Should I write off actual expenses or use the standard mileage rate?
This is a decision that can only be made by using good old fashioned math skills. The general rule is this: if your vehicle is economical to operate, it’s more than likely that the standard mileage rate will bring you the greater deduction. Conversely, if you have higher operating costs, maintenance and repair costs, the actual cost method might benefit you more. So start by adding up your vehicle operating costs. Then compare the number to the standard mileage rate.
Remember if you start with standard mileage allowance the first year a vehicle is used, then you can switch back and forth each year, depending on which system gets you the largest deduction. If you start with actual expenses, you must use actual expenses for the life of that vehicle.
What is the standard mileage rate?
The standard mileage rate for 2014 business driving was 56 cents per mile. For 2015 it is 57.5 cents per mile. The IRS allows employees and self-employed individuals to use this rate for business mileage.
What counts towards the standard mileage rate deduction?
To determine the number of miles driven for business, you need two numbers for each business vehicle: the total number of miles driven during the year and the total number of miles driven just for business.
Tracking your total mileage can be tricky if you did not do it throughout the year. However, it’s not too late. Work backwards to your January 1 odometer reading. Check out your calendar. Use a program like Google Maps to count the number of business miles.
The record is supposed to be contemporaneous, though, so keep a calendar in the car and write the business mileage down and the purpose each time to avoid trouble.
Business miles are the number of miles actually driven for business, for example, to visit a customer or meet a client. But don’t forget about drives to office supply stores, drives to meet with your CPA or lawyer or other professional trips.
What doesn’t count towards the standard mileage rate deduction?
If you are wondering what is not considered business related, here are two general rules.
- Driving from your home to your workplace and back is commuting and is, therefore, not deductible on either your business or your individual return. The first outbound trip of the day is usually a commute, and the last one home is the return commute. If you have a home office, then the first trip of the day is deductible, as is the return home.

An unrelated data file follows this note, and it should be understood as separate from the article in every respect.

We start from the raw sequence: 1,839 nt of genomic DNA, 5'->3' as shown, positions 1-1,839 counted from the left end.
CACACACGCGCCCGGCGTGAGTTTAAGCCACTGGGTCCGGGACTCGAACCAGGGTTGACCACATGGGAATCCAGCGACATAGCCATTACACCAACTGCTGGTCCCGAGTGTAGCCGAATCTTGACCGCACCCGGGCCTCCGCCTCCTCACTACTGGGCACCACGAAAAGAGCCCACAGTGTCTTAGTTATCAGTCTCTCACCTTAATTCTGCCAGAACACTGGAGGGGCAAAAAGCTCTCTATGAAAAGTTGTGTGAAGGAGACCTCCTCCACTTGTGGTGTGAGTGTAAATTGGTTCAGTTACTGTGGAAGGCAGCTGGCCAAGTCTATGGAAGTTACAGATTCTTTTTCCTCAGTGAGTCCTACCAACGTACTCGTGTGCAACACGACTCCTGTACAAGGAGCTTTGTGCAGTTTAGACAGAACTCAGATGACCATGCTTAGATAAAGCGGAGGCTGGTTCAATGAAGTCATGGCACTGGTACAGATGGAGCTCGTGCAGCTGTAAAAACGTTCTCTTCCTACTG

- If you stop at the store on the way home from a business trip, the remaining miles from the store to home are considered personal mileage, so you can’t include them.
What else can I claim if I choose to use the standard mileage rate deduction?
Here is a partial list of write-offs you may be able to claim:
- interest on an auto loan
- property tax fees
- parking and tolls
- rental or lease payments
- garage rent
What if I have a home office?
If you don’t write off a home office, your first and last trips of the day are considered non-deductible commuting. For example, if you are a contractor who drives to different clients’ offices throughout a day, the first trip from home and the last drive back are not deductible, but the distance driven between each client can be written off.
What if I used actual expenses?
If you use actual expenses, add to the list above:
- gas and oil
- repairs and maintenance
The key is to keep good notes and records as well as proof that your deductions are indeed business related expenses. A good CPA can help you. Contact Myerson & Myerson, CPA’s today at 703-753-1040 or via email at firstname.lastname@example.org.
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